Thursday, 8 June 2017

Election 2017 - a difficult decision

Today, the UK goes to the polls in a General Election it did not want, and which its Prime Minister, Theresa May, had repeated said she would not call.  I have struggled greatly knowing how to vote:

1.  I could not possibly vote Tory.  I never have, and cannot imagine how I ever will.  Theresa May is seeking a hard Brexit, and has stood aloof from our European friends (promising to be a "difficult women" at the negotiations) while sucking up to Donald Trump.  She has continued to pursue austerity, winding down the NHS and education, and now promises to restrict human rights laws as a response to terrorist activity.

2.  I could not possibly vote Labour.  Jeremy Corbyn is incapable, tolerates antisemitism in the party, and campaigned lukewarmly in the EU Referendum, before lying supine before Mrs May's hard Brexit agenda.  Furthermore, his followers and disciples on social media are either rabid dogs who will insult me as Tory Zionist vermin for criticising him, or middle-class metropolitan types who believe he wold win, if only not for the BBC being biased against him.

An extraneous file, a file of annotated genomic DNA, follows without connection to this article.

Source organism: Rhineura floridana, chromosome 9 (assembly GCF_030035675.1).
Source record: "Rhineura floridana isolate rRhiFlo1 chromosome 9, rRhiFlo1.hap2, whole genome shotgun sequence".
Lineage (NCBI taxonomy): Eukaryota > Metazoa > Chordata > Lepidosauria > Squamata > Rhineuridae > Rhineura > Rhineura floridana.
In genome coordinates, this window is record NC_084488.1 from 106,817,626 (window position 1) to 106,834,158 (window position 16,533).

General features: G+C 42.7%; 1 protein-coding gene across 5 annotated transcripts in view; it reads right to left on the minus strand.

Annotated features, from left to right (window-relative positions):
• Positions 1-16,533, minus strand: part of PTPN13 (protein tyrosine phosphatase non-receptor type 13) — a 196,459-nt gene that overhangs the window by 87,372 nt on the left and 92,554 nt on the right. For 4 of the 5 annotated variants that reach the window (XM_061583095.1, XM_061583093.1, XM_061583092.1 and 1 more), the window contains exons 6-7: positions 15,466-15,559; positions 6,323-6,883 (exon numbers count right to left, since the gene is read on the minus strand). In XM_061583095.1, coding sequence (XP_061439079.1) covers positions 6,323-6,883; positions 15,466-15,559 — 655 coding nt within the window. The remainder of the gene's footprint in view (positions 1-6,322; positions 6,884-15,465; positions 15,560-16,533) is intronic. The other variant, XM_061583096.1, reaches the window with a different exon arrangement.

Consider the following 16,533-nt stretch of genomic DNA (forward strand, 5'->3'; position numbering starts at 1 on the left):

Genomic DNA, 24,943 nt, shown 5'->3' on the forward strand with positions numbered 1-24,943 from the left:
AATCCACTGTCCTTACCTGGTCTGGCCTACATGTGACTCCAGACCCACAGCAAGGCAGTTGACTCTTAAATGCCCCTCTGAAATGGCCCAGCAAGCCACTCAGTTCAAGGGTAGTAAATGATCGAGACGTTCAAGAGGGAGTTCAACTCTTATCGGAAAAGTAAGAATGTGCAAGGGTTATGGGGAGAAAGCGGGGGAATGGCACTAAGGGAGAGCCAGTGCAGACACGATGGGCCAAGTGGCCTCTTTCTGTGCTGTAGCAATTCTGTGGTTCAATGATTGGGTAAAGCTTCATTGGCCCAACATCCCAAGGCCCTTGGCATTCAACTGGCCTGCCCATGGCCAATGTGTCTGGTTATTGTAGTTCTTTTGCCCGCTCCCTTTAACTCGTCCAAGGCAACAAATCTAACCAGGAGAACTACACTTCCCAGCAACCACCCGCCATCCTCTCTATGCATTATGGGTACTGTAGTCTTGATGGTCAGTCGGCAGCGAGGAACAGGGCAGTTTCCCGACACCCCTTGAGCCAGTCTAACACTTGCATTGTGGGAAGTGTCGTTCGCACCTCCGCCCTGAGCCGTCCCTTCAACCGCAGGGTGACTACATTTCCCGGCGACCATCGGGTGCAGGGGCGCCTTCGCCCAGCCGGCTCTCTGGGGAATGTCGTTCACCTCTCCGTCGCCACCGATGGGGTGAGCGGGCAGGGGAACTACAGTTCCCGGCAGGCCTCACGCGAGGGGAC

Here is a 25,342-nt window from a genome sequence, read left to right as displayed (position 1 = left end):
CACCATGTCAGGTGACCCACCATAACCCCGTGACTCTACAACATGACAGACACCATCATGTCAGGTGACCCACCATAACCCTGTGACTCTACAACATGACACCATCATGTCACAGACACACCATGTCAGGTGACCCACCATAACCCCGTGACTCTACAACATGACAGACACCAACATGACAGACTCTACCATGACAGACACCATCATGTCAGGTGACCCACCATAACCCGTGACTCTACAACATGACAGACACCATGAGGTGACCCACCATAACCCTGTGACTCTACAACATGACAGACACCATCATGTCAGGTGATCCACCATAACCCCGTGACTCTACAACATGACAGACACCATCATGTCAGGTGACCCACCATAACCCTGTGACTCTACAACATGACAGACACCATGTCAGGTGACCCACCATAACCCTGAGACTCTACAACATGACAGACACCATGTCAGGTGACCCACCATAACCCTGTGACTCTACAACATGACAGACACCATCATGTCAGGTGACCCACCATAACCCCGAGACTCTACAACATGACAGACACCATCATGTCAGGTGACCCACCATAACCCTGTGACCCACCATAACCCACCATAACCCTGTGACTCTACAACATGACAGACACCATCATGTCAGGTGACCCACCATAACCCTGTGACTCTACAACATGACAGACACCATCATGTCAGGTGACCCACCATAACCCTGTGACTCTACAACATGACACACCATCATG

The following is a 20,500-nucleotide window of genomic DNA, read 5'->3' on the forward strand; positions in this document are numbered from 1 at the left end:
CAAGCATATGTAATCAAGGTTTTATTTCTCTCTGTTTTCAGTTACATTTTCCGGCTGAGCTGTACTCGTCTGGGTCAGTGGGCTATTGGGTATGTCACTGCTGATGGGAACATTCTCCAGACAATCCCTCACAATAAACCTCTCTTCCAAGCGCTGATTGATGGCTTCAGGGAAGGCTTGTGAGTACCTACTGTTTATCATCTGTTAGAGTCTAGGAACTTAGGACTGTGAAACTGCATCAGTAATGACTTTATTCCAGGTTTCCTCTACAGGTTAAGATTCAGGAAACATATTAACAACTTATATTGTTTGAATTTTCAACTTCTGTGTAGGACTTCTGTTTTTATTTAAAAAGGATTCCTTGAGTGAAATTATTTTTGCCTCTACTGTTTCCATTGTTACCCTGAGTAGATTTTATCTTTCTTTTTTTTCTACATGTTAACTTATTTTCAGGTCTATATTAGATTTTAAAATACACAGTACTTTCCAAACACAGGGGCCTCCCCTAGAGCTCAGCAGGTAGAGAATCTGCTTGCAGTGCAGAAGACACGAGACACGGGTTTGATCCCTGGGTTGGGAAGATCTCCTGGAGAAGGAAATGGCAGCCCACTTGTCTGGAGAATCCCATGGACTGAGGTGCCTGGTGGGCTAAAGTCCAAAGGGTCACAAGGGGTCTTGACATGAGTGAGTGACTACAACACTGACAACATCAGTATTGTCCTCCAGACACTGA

3.  Maybe I could vote for the Lib Dems - they are the one major national party who are standing up for the 48% who did not vote for Brexit, and who want the population to vote on the deal reached.

But then I read the manifestos.  I liked Labour and the Lib Dem.

But then I thought about my constituency - only Labour has any chance of evicting the Tory here.  Furthermore, the Labour candidate is a Jew who has called Corbyn out on his tolerance of antisemitism, and he is a strong remainer.

But then I thought about the USA, and my annoyance with those on the left who felt they could not stomach Hillary Clinton, so either didn't vote, or squandered their vote on minor parties, so that Donald Trump won.

So, holding my nose a little, I shall vote Labour.  Corbyn is useless indeed, but more palatable than May.  Even a Corbyn-led government would not be as strongly Brexit as May's government.

I voted this morning.  I think the best way to vote in this election is to vote for the party with the best chance of evicting the Tories, and I hope you agree and will vote likewise.  But, above all, please do vote, especially if you are under 40.  Enough people did not vote in the last election to have significantly altered the result.  Not voting is an acceptance of the status quo.

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